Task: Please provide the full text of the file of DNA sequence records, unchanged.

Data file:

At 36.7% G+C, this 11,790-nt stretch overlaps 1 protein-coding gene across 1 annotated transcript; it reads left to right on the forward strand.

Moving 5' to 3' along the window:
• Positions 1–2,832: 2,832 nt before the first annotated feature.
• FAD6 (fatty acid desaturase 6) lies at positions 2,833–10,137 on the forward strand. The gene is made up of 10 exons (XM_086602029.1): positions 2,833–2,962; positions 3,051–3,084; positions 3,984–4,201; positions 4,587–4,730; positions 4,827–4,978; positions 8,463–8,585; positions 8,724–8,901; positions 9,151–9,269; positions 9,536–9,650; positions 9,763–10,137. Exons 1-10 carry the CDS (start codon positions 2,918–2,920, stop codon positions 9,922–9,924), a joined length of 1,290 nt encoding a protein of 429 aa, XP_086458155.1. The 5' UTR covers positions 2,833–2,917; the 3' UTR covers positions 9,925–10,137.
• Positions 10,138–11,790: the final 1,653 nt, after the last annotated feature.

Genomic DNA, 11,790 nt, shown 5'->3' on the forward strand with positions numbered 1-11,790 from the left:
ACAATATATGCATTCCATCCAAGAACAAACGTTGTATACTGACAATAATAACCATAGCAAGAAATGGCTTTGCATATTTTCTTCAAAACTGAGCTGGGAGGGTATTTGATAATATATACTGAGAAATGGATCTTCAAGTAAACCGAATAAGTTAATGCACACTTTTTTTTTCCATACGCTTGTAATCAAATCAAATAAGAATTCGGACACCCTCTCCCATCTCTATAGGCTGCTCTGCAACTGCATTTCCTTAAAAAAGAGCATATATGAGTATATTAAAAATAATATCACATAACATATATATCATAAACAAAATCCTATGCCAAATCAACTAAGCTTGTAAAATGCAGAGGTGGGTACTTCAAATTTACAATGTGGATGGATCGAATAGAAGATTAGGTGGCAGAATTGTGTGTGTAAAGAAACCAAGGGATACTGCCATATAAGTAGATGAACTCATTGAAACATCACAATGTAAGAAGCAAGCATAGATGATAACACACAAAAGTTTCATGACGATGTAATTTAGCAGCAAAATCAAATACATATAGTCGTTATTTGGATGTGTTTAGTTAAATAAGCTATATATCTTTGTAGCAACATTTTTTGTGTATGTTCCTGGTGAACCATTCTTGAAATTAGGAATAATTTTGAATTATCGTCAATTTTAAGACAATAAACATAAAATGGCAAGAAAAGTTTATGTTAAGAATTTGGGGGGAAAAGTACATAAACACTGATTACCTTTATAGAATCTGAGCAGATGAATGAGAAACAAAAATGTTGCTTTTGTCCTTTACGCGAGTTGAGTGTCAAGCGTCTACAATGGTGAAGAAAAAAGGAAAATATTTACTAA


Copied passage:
At 36.7% G+C, this 11,790-nt stretch overlaps 1 protein-coding gene across 1 annotated transcript; it reads left to right on the forward strand.

Moving 5' to 3' along the window:
• Positions 1–2,832: 2,832 nt before the first annotated feature.
• FAD6 (fatty acid desaturase 6) lies at positions 2,833–10,137 on the forward strand. The gene is made up of 10 exons (XM_086602029.1): positions 2,833–2,962; positions 3,051–3,084; positions 3,984–4,201; positions 4,587–4,730; positions 4,827–4,978; positions 8,463–8,585; positions 8,724–8,901; positions 9,151–9,269; positions 9,536–9,650; positions 9,763–10,137. Exons 1-10 carry the CDS (start codon positions 2,918–2,920, stop codon positions 9,922–9,924), a joined length of 1,290 nt encoding a protein of 429 aa, XP_086458155.1. The 5' UTR covers positions 2,833–2,917; the 3' UTR covers positions 9,925–10,137.
• Positions 10,138–11,790: the final 1,653 nt, after the last annotated feature.

Genomic DNA, 11,790 nt, shown 5'->3' on the forward strand with positions numbered 1-11,790 from the left:
ACAATATATGCATTCCATCCAAGAACAAACGTTGTATACTGACAATAATAACCATAGCAAGAAATGGCTTTGCATATTTTCTTCAAAACTGAGCTGGGAGGGTATTTGATAATATATACTGAGAAATGGATCTTCAAGTAAACCGAATAAGTTAATGCACACTTTTTTTTTCCATACGCTTGTAATCAAATCAAATAAGAATTCGGACACCCTCTCCCATCTCTATAGGCTGCTCTGCAACTGCATTTCCTTAAAAAAGAGCATATATGAGTATATTAAAAATAATATCACATAACATATATATCATAAACAAAATCCTATGCCAAATCAACTAAGCTTGTAAAATGCAGAGGTGGGTACTTCAAATTTACAATGTGGATGGATCGAATAGAAGATTAGGTGGCAGAATTGTGTGTGTAAAGAAACCAAGGGATACTGCCATATAAGTAGATGAACTCATTGAAACATCACAATGTAAGAAGCAAGCATAGATGATAACACACAAAAGTTTCATGACGATGTAATTTAGCAGCAAAATCAAATACATATAGTCGTTATTTGGATGTGTTTAGTTAAATAAGCTATATATCTTTGTAGCAACATTTTTTGTGTATGTTCCTGGTGAACCATTCTTGAAATTAGGAATAATTTTGAATTATCGTCAATTTTAAGACAATAAACATAAAATGGCAAGAAAAGTTTATGTTAAGAATTTGGGGGGAAAAGTACATAAACACTGATTACCTTTATAGAATCTGAGCAGATGAATGAGAAACAAAAATGTTGCTTTTGTCCTTTACGCGAGTTGAGTGTCAAGCGTCTACAATGGTGAAGAAAAAAGGAAAATATTTACTAA